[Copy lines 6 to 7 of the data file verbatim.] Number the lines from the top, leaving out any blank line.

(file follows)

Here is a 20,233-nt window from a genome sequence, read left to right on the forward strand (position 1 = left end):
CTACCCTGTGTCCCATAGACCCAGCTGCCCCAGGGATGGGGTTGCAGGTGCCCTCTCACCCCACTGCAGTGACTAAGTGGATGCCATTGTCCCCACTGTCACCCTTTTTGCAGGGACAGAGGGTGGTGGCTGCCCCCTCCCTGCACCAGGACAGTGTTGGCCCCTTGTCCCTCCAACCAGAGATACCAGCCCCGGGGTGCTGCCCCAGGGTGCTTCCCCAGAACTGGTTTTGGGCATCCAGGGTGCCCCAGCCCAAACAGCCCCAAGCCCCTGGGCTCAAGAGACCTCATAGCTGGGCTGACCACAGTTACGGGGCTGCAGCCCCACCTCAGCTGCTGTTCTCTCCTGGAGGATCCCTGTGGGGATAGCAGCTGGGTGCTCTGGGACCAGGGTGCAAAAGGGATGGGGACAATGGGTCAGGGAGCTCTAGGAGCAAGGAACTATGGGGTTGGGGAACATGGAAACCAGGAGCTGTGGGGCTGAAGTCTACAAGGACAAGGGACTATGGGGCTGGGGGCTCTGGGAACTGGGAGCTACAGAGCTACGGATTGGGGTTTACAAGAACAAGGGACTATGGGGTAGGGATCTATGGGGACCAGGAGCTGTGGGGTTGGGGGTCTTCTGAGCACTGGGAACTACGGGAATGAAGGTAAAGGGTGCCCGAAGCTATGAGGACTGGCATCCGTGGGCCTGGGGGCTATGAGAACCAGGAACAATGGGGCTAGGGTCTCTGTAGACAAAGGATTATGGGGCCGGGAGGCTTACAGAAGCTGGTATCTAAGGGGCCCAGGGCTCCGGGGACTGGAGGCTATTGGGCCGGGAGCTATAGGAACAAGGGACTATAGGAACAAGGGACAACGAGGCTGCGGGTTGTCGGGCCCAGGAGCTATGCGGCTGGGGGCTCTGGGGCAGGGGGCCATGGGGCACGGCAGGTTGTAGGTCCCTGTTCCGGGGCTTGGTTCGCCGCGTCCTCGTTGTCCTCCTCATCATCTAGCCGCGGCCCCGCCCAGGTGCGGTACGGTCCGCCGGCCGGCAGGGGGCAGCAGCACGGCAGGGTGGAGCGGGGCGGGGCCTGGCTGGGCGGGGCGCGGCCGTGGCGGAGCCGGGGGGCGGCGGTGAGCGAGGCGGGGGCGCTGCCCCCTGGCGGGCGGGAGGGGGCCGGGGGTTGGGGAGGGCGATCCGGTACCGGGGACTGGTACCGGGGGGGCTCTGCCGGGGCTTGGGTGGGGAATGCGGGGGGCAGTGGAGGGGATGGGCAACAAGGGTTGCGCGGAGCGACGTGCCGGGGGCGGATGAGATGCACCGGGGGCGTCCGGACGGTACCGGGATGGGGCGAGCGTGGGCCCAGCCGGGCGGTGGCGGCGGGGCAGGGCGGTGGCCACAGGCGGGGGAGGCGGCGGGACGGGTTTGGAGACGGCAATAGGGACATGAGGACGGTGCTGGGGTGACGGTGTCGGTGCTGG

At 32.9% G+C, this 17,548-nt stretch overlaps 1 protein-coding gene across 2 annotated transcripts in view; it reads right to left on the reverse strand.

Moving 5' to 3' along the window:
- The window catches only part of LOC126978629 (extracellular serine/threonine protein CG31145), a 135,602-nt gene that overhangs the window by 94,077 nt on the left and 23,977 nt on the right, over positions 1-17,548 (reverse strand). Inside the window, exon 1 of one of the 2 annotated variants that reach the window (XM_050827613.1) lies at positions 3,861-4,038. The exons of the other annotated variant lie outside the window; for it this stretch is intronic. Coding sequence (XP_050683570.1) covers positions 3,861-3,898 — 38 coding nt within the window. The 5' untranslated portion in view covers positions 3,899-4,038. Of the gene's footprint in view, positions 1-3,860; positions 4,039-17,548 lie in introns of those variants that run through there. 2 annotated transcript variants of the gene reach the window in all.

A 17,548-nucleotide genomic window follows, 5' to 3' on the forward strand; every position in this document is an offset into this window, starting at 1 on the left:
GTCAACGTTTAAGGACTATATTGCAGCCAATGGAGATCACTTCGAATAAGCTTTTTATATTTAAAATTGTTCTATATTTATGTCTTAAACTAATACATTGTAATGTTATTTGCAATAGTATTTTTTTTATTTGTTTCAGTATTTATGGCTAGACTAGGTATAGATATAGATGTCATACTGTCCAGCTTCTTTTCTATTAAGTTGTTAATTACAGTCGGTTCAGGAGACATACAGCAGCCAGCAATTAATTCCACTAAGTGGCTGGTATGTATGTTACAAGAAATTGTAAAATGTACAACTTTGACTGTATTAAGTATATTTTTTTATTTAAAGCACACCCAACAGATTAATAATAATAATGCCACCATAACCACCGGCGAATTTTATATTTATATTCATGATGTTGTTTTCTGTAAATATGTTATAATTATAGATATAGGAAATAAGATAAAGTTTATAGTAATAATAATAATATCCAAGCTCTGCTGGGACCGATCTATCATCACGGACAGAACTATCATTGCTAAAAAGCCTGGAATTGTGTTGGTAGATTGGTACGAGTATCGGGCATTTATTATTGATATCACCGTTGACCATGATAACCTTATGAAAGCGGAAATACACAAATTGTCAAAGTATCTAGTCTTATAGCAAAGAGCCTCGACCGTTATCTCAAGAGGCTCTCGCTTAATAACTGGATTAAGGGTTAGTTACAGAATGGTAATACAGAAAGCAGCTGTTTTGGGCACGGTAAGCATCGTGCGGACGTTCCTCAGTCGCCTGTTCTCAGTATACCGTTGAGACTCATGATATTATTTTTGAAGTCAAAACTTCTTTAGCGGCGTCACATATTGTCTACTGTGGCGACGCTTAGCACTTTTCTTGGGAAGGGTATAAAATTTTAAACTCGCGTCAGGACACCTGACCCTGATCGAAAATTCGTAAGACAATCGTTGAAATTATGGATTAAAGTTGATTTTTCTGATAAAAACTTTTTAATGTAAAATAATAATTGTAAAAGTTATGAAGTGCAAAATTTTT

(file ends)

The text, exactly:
A 17,548-nucleotide genomic window follows, 5' to 3' on the forward strand; every position in this document is an offset into this window, starting at 1 on the left:
GTCAACGTTTAAGGACTATATTGCAGCCAATGGAGATCACTTCGAATAAGCTTTTTATATTTAAAATTGTTCTATATTTATGTCTTAAACTAATACATTGTAATGTTATTTGCAATAGTATTTTTTTTATTTGTTTCAGTATTTATGGCTAGACTAGGTATAGATATAGATGTCATACTGTCCAGCTTCTTTTCTATTAAGTTGTTAATTACAGTCGGTTCAGGAGACATACAGCAGCCAGCAATTAATTCCACTAAGTGGCTGGTATGTATGTTACAAGAAATTGTAAAATGTACAACTTTGACTGTATTAAGTATATTTTTTTATTTAAAGCACACCCAACAGATTAATAATAATAATGCCACCATAACCACCGGCGAATTTTATATTTATATTCATGATGTTGTTTTCTGTAAATATGTTATAATTATAGATATAGGAAATAAGATAAAGTTTATAGTAATAATAATAATATCCAAGCTCTGCTGGGACCGATCTATCATCACGGACAGAACTATCATTGCTAAAAAGCCTGGAATTGTGTTGGTAGATTGGTACGAGTATCGGGCATTTATTATTGATATCACCGTTGACCATGATAACCTTATGAAAGCGGAAATACACAAATTGTCAAAGTATCTAGTCTTATAGCAAAGAGCCTCGACCGTTATCTCAAGAGGCTCTCGCTTAATAACTGGATTAAGGGTTAGTTACAGAATGGTAATACAGAAAGCAGCTGTTTTGGGCACGGTAAGCATCGTGCGGACGTTCCTCAGTCGCCTGTTCTCAGTATACCGTTGAGACTCATGATATTATTTTTGAAGTCAAAACTTCTTTAGCGGCGTCACATATTGTCTACTGTGGCGACGCTTAGCACTTTTCTTGGGAAGGGTATAAAATTTTAAACTCGCGTCAGGACACCTGACCCTGATCGAAAATTCGTAAGACAATCGTTGAAATTATGGATTAAAGTTGATTTTTCTGATAAAAACTTTTTAATGTAAAATAATAATTGTAAAAGTTATGAAGTGCAAAATTTTT